Medial Patellofemoral Ligament Anatomy
The medial patellofemoral ligament is a band of tissue that extends from the femoral medial epicondyle to the superior aspect of the patella. It is a major ligament that stabilizes the patella and helps in preventing patellar subluxation (partial dislocation) or dislocation.
Medial Patellofemoral Ligament Damage
The medial patellofemoral ligament can rupture or get damaged when there is patellar lateral dislocation. Dislocation can be caused by a direct blow to the knee, twisting injury to the lower leg, strong muscle contraction, or because of a congenital abnormality such as shallow or malformed joint surfaces.
What is Medial Patellofemoral Ligament Reconstruction?
Medial patellofemoral ligament reconstruction is a surgical procedure indicated for severe patellar instability.
Medial patellofemoral ligament reconstruction is performed by following the basic principles of ligament reconstruction such as:
- Graft selection: A strong and stiff graft should be selected.
- Location: The graft should be located isometrically.
- Correct tension: The tension set in the graft should be appropriate.
- Secure fixation: Stable fixation of the graft should be achieved.
- Avoid condylar rubbing or impingement: The graft should not rub against condyle or cause impingement.
Medial Patellofemoral Ligament Reconstruction Procedure
The procedure of medial patellofemoral ligament reconstruction involves the following steps:
Graft Selection and Harvest
Your surgeon will make a 4-6 cm skin incision over your knee, at the midpoint between the medial epicondyle and the medial aspect of the patella (kneecap). The underlying subcutaneous fat and fascia are cut apart to expose the adductor tendon. The tendon is then stripped using a tendon stripper and its free end is sutured. The diameter of the tendon graft is measured using a sizer.
Alternatively, a graft can be harvested from the quadriceps tendon.
Location of the Femoral Isometric Point
The graft should be placed isometrically to prevent it from overstretching and causing failure during joint movements. A transverse hole measuring 2.5 mm is made through the patella. Then a small incision is made over the lateral side of the patella and a strand of Vicryl suture material is inserted through the hole. Over this strand, a 2.5 mm Kirschner wire (K-wire) is passed and then inserted into the bone beside the medial epicondyle.
An instrument called pneumatic isometer is inserted into the hole made in the patella and the Vicryl isometric measurement suture material is also passed along. The knee is taken through its full range of motion and any changes in the length between the medial epicondylar K-wire and the medial aspect of the patella is recorded on the isometer. The position of the K-wire is adjusted until no deviations are read on the isometer during full range of motion. Once the isometric point is identified, a tunnel is drilled starting from the insertion of the adductor tendon until the isometric point is reached. The graft is pulled through this tunnel, then exits at the medial condyle and again passed through another tunnel that is made through the patella.
The tension is set in the graft with your knee flexed up to 90° and the tension should be appropriate enough to control lateral excursion.
After bringing the tendon graft from the medial to the lateral side through the bone tunnel, it is turned onto the front surface of the patella where it is sutured.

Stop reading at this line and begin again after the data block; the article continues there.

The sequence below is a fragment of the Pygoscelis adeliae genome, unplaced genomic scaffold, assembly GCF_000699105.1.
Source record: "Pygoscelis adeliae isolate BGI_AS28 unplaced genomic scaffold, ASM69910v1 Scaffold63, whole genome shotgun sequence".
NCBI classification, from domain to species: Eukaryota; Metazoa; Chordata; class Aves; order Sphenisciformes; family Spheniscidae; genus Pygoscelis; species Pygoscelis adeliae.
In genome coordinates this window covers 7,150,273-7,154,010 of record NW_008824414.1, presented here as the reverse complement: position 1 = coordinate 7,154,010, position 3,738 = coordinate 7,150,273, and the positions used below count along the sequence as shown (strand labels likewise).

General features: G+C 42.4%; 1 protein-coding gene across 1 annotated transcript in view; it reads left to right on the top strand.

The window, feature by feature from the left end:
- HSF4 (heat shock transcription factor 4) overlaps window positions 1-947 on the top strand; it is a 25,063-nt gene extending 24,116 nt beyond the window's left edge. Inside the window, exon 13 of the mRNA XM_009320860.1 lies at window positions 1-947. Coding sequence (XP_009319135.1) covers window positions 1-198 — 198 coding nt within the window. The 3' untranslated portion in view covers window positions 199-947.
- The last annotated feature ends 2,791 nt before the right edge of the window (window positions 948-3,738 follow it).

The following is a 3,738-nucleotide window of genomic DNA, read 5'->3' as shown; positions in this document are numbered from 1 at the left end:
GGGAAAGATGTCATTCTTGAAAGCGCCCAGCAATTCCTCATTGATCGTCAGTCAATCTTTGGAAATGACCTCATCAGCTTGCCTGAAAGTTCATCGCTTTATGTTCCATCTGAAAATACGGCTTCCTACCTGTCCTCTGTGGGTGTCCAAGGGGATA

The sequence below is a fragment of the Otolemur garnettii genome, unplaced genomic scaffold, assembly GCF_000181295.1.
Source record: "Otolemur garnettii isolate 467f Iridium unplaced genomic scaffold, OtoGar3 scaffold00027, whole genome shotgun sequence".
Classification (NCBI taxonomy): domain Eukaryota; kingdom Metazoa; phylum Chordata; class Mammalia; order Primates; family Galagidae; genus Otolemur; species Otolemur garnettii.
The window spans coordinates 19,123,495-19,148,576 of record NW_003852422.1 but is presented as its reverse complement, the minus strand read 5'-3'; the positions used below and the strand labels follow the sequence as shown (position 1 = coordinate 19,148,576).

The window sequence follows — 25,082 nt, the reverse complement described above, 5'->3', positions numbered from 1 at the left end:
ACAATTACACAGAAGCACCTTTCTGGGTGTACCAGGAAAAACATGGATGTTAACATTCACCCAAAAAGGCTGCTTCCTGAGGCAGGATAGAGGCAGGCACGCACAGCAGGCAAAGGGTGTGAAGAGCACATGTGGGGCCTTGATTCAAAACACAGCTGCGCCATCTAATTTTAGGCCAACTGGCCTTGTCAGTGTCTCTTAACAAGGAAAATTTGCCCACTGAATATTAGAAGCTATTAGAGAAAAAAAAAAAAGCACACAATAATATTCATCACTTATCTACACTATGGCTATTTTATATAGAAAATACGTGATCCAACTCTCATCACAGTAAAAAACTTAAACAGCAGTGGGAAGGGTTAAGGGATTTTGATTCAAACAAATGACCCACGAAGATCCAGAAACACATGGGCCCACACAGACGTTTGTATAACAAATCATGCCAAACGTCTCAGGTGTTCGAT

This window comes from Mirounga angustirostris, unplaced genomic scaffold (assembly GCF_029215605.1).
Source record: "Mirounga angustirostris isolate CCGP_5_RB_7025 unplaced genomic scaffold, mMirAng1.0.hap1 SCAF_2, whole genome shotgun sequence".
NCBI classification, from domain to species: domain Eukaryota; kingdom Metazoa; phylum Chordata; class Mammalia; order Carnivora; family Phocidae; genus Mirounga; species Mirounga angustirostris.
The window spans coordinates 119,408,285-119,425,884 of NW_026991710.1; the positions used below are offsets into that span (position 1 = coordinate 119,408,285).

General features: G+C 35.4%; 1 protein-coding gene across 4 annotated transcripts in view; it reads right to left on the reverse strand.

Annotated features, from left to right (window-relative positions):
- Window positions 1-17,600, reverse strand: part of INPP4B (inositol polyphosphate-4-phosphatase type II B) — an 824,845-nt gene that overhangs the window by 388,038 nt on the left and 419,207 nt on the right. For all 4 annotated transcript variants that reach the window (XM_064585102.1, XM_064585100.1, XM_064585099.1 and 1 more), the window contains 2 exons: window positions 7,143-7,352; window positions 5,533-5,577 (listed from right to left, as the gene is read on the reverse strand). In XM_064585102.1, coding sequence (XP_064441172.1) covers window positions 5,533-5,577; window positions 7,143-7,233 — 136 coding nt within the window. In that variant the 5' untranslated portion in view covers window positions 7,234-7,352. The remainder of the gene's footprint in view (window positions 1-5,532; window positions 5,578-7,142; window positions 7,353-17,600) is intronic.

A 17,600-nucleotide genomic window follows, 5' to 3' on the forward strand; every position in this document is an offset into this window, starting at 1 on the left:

Avoid Condylar Rubbing and Impingement
After graft fixation, the range of motion is checked to make sure there are no restrictions in the patellar or knee movements. The graft should not impinge or rub against the medial femoral condyle. If it is detected, the graft is suitably adjusted into proper position.
Postoperative Care after Medial Patellofemoral Ligament Reconstruction
A knee brace should be worn while walking for the first 3-6 weeks after surgery. Avoid climbing stairs, squatting and stretching your leg until there is adequate healing of the tendon. Rehabilitation exercises, continuous passive motion, and active exercises will be recommended.
- Knee Arthroscopy
- ACL Reconstruction
- Multiligament Reconstruction of the Knee
- Meniscal Surgery
- Cartilage Restoration
- ACL Reconstruction with Patellar Tendon
- Partial Arthroscopic Meniscectomy
- Intraarticluar Knee Injection
- Knee Fracture Surgery
- Arthroscopic Debridement
- LPFL Reconstruction
- Tibial Derotational Osteotomy
- Failed Meniscus Repair
- Meniscal Transplantation
- Posterolateral Corner Reconstruction
- Prior Meniscectomy
- Quadriceps Tendon Repair
- Tibial Eminence Fracture
- ORIF of the Knee Fracture
- Distal Femoral Osteotomy
- Hamstring Autograft
- Hamstring Allograft
- Physical Therapy for Knee
- Knee Osteoarthritis
- High Tibial Osteotomy
- Tibial Tubercle Osteotomy
- Patellar Tendon Repair
- Robotic Assisted Partial Knee Surgery
- Distal Realignment Procedures
- PCL Reconstruction
- LCL Reconstruction
- MCL Reconstruction
- Cartilage Replacement
- Bicompartmental Knee Resurfacing
- Autologous Chondrocyte Implantation
- Partial Meniscectomy
- Transphyseal Surgery
- Partial Transphyseal Surgery
- Medial Patellofemoral Ligament Reconstruction
- ACL Reconstruction Procedure with Hamstring Tendon
- Physeal Sparing Surgery (Anderson's Technique)
- Physeal Sparing Surgery (Micheli-KocherTechnique)
- Combined Hyaluronic Therapy for the Knee
- Matrix Induced Autologous Chondrocyte Implantation (MACI)
- Failed Anterior Cruciate Ligament (ACL) Reconstruction
- Physeal Sparing Reconstruction of the Anterior Cruciate Ligament
- Bone-Patellar Tendon-Bone (BPTB) Autograft
- Bone-Patellar Tendon-Bone (BPTB) Allograft
- Pharmacological Interventions for Knee Injuries
- Arthroscopic Reconstruction of the Knee for Ligament Injuries